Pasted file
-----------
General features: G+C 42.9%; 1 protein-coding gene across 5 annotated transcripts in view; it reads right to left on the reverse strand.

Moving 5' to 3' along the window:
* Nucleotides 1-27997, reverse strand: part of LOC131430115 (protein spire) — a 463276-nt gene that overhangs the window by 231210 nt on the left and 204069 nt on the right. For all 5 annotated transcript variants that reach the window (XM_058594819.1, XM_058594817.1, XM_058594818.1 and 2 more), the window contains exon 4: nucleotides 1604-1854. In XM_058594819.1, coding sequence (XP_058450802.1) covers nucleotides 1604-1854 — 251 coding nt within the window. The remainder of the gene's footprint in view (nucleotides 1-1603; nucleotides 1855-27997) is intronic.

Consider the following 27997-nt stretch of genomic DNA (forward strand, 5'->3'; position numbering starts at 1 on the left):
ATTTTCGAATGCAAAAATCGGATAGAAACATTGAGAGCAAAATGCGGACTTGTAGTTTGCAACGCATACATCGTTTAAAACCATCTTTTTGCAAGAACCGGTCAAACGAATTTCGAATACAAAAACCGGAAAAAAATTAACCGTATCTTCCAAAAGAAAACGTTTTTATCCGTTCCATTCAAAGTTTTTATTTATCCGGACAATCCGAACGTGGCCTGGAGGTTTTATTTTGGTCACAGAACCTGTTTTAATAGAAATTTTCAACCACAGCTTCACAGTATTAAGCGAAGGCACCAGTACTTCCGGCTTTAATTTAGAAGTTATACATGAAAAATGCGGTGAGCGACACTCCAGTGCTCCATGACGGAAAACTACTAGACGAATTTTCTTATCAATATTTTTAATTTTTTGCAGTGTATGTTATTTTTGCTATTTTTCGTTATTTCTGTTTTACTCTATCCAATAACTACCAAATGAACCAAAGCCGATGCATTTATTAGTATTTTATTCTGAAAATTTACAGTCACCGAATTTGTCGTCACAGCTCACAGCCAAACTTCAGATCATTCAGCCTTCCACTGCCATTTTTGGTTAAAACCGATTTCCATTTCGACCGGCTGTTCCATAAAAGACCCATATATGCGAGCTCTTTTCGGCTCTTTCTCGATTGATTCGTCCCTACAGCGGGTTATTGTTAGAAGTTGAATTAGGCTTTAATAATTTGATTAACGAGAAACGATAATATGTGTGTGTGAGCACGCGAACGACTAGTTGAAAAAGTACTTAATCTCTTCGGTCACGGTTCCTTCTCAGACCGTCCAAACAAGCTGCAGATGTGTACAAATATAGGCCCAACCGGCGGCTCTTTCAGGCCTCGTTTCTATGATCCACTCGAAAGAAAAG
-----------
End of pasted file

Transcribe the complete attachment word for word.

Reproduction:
General features: G+C 42.9%; 1 protein-coding gene across 5 annotated transcripts in view; it reads right to left on the reverse strand.

Moving 5' to 3' along the window:
* Nucleotides 1-27997, reverse strand: part of LOC131430115 (protein spire) — a 463276-nt gene that overhangs the window by 231210 nt on the left and 204069 nt on the right. For all 5 annotated transcript variants that reach the window (XM_058594819.1, XM_058594817.1, XM_058594818.1 and 2 more), the window contains exon 4: nucleotides 1604-1854. In XM_058594819.1, coding sequence (XP_058450802.1) covers nucleotides 1604-1854 — 251 coding nt within the window. The remainder of the gene's footprint in view (nucleotides 1-1603; nucleotides 1855-27997) is intronic.

Consider the following 27997-nt stretch of genomic DNA (forward strand, 5'->3'; position numbering starts at 1 on the left):
ATTTTCGAATGCAAAAATCGGATAGAAACATTGAGAGCAAAATGCGGACTTGTAGTTTGCAACGCATACATCGTTTAAAACCATCTTTTTGCAAGAACCGGTCAAACGAATTTCGAATACAAAAACCGGAAAAAAATTAACCGTATCTTCCAAAAGAAAACGTTTTTATCCGTTCCATTCAAAGTTTTTATTTATCCGGACAATCCGAACGTGGCCTGGAGGTTTTATTTTGGTCACAGAACCTGTTTTAATAGAAATTTTCAACCACAGCTTCACAGTATTAAGCGAAGGCACCAGTACTTCCGGCTTTAATTTAGAAGTTATACATGAAAAATGCGGTGAGCGACACTCCAGTGCTCCATGACGGAAAACTACTAGACGAATTTTCTTATCAATATTTTTAATTTTTTGCAGTGTATGTTATTTTTGCTATTTTTCGTTATTTCTGTTTTACTCTATCCAATAACTACCAAATGAACCAAAGCCGATGCATTTATTAGTATTTTATTCTGAAAATTTACAGTCACCGAATTTGTCGTCACAGCTCACAGCCAAACTTCAGATCATTCAGCCTTCCACTGCCATTTTTGGTTAAAACCGATTTCCATTTCGACCGGCTGTTCCATAAAAGACCCATATATGCGAGCTCTTTTCGGCTCTTTCTCGATTGATTCGTCCCTACAGCGGGTTATTGTTAGAAGTTGAATTAGGCTTTAATAATTTGATTAACGAGAAACGATAATATGTGTGTGTGAGCACGCGAACGACTAGTTGAAAAAGTACTTAATCTCTTCGGTCACGGTTCCTTCTCAGACCGTCCAAACAAGCTGCAGATGTGTACAAATATAGGCCCAACCGGCGGCTCTTTCAGGCCTCGTTTCTATGATCCACTCGAAAGAAAAG